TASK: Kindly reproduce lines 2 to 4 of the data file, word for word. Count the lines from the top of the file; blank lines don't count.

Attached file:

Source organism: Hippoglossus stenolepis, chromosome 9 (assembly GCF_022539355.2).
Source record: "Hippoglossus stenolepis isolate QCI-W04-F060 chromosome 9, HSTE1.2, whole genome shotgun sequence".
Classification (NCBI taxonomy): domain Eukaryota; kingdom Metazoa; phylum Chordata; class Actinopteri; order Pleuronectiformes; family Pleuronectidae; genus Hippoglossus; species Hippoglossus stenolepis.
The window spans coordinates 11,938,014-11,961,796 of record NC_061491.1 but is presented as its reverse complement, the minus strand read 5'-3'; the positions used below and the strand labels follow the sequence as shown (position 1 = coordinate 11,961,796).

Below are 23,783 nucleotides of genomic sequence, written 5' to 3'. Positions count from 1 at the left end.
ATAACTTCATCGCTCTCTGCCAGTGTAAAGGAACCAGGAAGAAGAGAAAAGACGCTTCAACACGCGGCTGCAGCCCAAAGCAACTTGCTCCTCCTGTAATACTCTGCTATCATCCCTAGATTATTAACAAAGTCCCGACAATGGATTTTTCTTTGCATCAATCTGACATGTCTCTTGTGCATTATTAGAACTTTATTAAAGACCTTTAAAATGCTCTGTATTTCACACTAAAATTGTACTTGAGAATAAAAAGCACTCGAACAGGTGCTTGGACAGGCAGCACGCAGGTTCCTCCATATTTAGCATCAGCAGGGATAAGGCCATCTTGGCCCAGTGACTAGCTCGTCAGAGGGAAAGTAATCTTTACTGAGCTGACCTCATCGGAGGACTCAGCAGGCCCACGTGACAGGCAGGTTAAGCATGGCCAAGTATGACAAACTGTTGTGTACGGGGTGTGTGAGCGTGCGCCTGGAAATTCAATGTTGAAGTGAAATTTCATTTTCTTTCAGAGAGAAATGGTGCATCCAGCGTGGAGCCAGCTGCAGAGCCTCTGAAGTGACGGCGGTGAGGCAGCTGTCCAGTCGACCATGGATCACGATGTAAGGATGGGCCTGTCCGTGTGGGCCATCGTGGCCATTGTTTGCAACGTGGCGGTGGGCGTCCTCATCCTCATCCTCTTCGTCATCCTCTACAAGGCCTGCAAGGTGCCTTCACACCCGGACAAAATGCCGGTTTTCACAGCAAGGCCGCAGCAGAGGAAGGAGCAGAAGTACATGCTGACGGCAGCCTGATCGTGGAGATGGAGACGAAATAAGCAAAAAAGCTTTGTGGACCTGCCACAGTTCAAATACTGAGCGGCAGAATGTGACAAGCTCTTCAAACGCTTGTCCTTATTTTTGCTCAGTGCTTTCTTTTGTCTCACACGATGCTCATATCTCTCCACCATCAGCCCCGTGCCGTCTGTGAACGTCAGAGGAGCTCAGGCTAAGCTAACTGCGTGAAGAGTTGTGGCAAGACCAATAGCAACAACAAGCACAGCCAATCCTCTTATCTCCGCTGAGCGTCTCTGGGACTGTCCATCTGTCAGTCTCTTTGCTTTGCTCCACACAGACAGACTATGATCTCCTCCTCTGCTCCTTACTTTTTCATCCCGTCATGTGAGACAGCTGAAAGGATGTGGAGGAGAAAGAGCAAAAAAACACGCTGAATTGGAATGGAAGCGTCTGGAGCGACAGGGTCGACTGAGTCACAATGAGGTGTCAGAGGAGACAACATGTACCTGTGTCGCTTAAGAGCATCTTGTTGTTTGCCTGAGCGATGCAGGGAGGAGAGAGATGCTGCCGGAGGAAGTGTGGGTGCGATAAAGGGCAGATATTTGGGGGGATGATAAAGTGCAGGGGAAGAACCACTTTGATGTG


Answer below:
Source record: "Hippoglossus stenolepis isolate QCI-W04-F060 chromosome 9, HSTE1.2, whole genome shotgun sequence".
Classification (NCBI taxonomy): domain Eukaryota; kingdom Metazoa; phylum Chordata; class Actinopteri; order Pleuronectiformes; family Pleuronectidae; genus Hippoglossus; species Hippoglossus stenolepis.
The window spans coordinates 11,938,014-11,961,796 of record NC_061491.1 but is presented as its reverse complement, the minus strand read 5'-3'; the positions used below and the strand labels follow the sequence as shown (position 1 = coordinate 11,961,796).